On my way out the owner of the company told me I was not used to the culture and working with men, since I had only been in the trades for three years. I told him I came from tech and mostly worked with men then, and that it wasn’t a men problem, it was an asshole problem.

It was taking a toll on me physically as well. When I’m unhappy I don’t have much of an appetite so I was definitely losing weight, including muscle mass since the shop work was easier overall than what I’d been doing in the field. I couldn’t sleep well, and I was losing more hair than my typical shedding, which I notice when I’m stressed out. I just felt very alone because I didn’t want to come home and tell stories about what was happening to me every night. The kid would politely ask me how work went and I would usually just be honest with her and say it was terrible again but it’s over and then we would move on quickly and talk about something else. Now I am back to telling her stories about a dumb thing I saw or did myself, or good things that happened.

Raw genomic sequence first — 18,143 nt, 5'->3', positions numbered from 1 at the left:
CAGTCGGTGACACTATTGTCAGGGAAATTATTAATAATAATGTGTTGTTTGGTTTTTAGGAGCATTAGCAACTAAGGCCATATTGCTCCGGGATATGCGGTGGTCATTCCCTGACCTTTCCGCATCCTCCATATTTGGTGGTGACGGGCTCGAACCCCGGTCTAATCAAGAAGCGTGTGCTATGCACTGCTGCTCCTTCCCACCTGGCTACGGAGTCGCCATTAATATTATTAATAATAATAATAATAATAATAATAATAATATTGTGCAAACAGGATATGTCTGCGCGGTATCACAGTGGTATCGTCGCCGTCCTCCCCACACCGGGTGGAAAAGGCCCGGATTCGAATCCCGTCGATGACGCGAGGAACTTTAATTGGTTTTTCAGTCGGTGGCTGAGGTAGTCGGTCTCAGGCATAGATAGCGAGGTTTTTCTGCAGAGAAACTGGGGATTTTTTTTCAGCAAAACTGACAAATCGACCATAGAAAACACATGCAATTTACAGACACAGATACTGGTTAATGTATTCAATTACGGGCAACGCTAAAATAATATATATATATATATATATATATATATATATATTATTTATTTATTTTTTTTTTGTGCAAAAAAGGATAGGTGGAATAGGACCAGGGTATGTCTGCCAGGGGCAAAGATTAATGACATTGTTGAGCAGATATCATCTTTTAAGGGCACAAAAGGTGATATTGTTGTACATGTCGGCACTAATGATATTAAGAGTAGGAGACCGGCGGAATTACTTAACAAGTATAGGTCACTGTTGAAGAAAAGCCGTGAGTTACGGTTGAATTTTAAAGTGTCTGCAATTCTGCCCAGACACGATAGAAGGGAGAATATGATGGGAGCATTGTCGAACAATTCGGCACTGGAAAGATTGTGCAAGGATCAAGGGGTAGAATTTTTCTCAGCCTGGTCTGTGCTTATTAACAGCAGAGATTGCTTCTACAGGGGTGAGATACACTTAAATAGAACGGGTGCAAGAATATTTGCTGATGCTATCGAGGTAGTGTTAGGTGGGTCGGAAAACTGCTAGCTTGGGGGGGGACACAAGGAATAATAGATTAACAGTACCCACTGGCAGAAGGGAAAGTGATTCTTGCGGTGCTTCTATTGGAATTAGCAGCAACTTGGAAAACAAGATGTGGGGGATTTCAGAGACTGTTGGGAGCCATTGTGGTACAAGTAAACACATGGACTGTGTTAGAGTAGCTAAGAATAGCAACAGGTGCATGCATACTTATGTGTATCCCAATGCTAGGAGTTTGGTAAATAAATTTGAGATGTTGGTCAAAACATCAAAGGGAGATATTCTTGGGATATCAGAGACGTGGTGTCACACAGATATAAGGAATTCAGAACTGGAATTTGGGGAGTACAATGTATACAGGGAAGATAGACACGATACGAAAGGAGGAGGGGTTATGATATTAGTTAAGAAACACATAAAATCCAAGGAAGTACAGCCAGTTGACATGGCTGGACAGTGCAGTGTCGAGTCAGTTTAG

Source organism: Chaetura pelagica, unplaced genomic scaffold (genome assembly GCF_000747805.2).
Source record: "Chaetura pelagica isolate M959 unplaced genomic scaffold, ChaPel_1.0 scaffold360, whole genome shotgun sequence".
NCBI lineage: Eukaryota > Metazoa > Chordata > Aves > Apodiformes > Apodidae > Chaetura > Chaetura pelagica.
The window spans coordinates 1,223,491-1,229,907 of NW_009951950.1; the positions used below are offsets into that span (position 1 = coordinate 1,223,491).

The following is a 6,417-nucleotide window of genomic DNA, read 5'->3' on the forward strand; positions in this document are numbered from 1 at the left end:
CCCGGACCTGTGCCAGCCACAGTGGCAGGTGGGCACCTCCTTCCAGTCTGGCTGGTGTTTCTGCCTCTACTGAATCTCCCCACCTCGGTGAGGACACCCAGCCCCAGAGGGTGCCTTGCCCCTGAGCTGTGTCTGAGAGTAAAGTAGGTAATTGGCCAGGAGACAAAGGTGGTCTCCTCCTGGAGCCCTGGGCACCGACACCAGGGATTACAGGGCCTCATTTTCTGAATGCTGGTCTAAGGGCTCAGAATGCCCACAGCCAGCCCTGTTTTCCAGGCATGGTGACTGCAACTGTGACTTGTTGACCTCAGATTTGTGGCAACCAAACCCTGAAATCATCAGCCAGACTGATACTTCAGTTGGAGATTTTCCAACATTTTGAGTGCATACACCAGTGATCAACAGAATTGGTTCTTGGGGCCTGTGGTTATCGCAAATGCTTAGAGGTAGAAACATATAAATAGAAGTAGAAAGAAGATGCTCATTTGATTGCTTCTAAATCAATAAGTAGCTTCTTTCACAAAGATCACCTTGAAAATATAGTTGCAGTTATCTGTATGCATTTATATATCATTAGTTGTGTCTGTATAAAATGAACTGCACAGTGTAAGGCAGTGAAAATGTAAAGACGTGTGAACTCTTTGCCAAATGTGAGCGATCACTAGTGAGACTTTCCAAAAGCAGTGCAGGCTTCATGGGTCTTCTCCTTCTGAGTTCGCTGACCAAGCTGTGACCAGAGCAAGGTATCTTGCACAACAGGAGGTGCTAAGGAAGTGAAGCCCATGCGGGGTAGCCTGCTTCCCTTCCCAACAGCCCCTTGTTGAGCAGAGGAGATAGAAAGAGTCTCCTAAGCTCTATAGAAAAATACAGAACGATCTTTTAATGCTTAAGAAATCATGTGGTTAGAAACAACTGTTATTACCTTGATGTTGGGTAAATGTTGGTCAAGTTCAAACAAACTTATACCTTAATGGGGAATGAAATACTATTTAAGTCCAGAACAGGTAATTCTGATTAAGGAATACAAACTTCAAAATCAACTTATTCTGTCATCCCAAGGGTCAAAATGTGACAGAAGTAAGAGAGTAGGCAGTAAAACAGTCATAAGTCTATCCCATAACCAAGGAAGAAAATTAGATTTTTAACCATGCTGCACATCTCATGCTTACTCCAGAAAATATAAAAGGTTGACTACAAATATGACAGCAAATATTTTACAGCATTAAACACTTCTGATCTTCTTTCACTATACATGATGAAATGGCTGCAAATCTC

Luke’s Diner and some rando tourists, October

So I had a crack in all of this gloominess and crap in July when I went out of town for the Twin Peaks festival. It was good as always to be surrounded by some like-minded friends who understand me and to be able to take a little mini vacation. When you’re in the middle of situational depression it’s nice to have a reminder what life feels like again. It’s like diving into a icy cold lake but maybe one that you can breathe in….or maybe it’s like getting out of a big ball of goo for the first time and having fresh air. I don’t know.